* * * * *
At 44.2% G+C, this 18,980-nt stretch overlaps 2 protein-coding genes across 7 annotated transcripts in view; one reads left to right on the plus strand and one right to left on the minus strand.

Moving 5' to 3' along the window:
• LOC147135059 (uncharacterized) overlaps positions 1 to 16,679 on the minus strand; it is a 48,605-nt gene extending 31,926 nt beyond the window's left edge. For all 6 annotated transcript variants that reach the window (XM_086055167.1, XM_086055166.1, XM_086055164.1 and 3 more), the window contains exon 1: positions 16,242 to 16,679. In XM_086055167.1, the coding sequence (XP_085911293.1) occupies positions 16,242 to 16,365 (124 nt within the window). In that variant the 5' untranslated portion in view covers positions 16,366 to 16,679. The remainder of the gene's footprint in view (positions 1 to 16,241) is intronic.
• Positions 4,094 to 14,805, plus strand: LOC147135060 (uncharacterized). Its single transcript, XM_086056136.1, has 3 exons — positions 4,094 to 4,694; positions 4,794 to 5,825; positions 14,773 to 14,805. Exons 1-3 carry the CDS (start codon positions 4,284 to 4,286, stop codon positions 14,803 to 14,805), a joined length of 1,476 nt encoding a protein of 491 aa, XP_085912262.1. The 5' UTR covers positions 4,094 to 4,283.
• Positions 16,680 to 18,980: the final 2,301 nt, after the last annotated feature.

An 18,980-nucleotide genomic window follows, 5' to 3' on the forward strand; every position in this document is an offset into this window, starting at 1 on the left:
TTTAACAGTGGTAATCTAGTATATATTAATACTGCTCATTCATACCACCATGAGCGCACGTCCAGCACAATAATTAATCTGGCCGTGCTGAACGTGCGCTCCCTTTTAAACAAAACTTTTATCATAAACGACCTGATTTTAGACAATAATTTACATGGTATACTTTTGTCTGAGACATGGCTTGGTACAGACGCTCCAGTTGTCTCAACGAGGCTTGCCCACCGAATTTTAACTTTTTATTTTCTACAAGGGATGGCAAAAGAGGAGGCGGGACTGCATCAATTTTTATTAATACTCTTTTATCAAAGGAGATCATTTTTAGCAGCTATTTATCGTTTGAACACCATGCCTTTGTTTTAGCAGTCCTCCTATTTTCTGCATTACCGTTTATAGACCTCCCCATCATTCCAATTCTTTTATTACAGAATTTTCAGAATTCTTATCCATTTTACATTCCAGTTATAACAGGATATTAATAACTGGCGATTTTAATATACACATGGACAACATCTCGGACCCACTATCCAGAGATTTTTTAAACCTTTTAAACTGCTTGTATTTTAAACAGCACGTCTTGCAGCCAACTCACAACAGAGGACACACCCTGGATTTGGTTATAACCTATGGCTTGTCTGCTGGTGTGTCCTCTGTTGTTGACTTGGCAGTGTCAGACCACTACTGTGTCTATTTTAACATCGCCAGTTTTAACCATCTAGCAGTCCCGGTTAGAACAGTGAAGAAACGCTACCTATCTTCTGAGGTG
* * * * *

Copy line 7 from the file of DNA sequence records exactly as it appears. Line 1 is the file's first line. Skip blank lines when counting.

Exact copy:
TTTAACAGTGGTAATCTAGTATATATTAATACTGCTCATTCATACCACCATGAGCGCACGTCCAGCACAATAATTAATCTGGCCGTGCTGAACGTGCGCTCCCTTTTAAACAAAACTTTTATCATAAACGACCTGATTTTAGACAATAATTTACATGGTATACTTTTGTCTGAGACATGGCTTGGTACAGACGCTCCAGTTGTCTCAACGAGGCTTGCCCACCGAATTTTAACTTTTTATTTTCTACAAGGGATGGCAAAAGAGGAGGCGGGACTGCATCAATTTTTATTAATACTCTTTTATCAAAGGAGATCATTTTTAGCAGCTATTTATCGTTTGAACACCATGCCTTTGTTTTAGCAGTCCTCCTATTTTCTGCATTACCGTTTATAGACCTCCCCATCATTCCAATTCTTTTATTACAGAATTTTCAGAATTCTTATCCATTTTACATTCCAGTTATAACAGGATATTAATAACTGGCGATTTTAATATACACATGGACAACATCTCGGACCCACTATCCAGAGATTTTTTAAACCTTTTAAACTGCTTGTATTTTAAACAGCACGTCTTGCAGCCAACTCACAACAGAGGACACACCCTGGATTTGGTTATAACCTATGGCTTGTCTGCTGGTGTGTCCTCTGTTGTTGACTTGGCAGTGTCAGACCACTACTGTGTCTATTTTAACATCGCCAGTTTTAACCATCTAGCAGTCCCGGTTAGAACAGTGAAGAAACGCTACCTATCTTCTGAGGTG